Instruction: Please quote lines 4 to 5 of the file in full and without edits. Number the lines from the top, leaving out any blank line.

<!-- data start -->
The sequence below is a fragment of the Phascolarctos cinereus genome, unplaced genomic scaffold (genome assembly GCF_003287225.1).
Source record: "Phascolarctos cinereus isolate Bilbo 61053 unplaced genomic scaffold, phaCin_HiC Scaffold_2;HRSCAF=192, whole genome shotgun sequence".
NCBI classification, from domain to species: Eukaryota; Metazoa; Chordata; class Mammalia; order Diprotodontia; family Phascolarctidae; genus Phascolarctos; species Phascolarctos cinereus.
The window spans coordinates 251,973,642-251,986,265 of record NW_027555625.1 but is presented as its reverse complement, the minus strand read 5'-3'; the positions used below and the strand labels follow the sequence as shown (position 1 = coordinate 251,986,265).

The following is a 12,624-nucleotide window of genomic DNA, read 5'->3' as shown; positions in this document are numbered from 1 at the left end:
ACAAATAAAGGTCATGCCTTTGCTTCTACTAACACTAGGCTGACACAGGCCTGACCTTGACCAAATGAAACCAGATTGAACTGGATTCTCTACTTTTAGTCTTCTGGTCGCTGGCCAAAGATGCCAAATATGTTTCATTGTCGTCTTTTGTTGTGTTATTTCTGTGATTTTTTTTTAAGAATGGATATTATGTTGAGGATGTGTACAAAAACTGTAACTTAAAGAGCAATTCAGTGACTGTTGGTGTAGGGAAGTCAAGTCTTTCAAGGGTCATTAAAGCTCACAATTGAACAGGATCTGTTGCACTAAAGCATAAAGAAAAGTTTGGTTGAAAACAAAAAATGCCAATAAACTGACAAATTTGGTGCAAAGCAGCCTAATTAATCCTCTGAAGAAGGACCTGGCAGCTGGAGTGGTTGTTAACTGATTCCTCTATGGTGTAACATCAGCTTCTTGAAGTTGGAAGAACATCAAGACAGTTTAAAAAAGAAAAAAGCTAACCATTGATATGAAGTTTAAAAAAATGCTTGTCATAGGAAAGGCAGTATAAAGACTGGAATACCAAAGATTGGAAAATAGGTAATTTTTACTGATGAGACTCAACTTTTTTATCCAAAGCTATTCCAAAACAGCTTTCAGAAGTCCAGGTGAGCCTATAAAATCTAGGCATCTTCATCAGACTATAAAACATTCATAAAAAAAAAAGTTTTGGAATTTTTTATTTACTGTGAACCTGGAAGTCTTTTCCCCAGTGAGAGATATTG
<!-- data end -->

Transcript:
The window spans coordinates 251,973,642-251,986,265 of record NW_027555625.1 but is presented as its reverse complement, the minus strand read 5'-3'; the positions used below and the strand labels follow the sequence as shown (position 1 = coordinate 251,986,265).

The following is a 12,624-nucleotide window of genomic DNA, read 5'->3' as shown; positions in this document are numbered from 1 at the left end: